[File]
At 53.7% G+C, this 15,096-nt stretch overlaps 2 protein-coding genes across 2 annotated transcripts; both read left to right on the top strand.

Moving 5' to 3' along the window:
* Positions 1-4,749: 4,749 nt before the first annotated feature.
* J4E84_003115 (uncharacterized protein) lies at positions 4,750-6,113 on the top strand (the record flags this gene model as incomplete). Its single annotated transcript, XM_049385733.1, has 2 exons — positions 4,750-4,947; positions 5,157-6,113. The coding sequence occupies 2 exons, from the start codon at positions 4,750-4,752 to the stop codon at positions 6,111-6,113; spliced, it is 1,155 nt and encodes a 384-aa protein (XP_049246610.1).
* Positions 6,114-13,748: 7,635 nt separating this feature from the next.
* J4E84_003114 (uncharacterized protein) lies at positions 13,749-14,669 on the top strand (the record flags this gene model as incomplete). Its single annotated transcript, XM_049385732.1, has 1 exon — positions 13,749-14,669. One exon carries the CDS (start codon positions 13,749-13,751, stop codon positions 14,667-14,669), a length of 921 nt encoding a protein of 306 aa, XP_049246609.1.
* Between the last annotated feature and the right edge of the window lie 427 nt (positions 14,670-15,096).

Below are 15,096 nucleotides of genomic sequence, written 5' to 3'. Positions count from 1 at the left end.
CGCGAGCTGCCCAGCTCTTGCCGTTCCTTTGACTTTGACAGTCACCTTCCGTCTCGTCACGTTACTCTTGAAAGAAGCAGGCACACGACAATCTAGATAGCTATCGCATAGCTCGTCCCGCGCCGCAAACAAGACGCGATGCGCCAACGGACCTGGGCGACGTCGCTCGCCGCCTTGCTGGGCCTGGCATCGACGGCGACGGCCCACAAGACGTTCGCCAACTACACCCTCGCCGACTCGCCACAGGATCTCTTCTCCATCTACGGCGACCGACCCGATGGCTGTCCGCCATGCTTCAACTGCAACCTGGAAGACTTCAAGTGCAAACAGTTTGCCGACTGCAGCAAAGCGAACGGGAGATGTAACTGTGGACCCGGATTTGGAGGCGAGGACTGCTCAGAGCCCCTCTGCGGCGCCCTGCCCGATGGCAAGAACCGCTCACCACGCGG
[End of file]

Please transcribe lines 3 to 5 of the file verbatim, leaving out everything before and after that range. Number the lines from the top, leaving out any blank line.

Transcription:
* Positions 1-4,749: 4,749 nt before the first annotated feature.
* J4E84_003115 (uncharacterized protein) lies at positions 4,750-6,113 on the top strand (the record flags this gene model as incomplete). Its single annotated transcript, XM_049385733.1, has 2 exons — positions 4,750-4,947; positions 5,157-6,113. The coding sequence occupies 2 exons, from the start codon at positions 4,750-4,752 to the stop codon at positions 6,111-6,113; spliced, it is 1,155 nt and encodes a 384-aa protein (XP_049246610.1).
* Positions 6,114-13,748: 7,635 nt separating this feature from the next.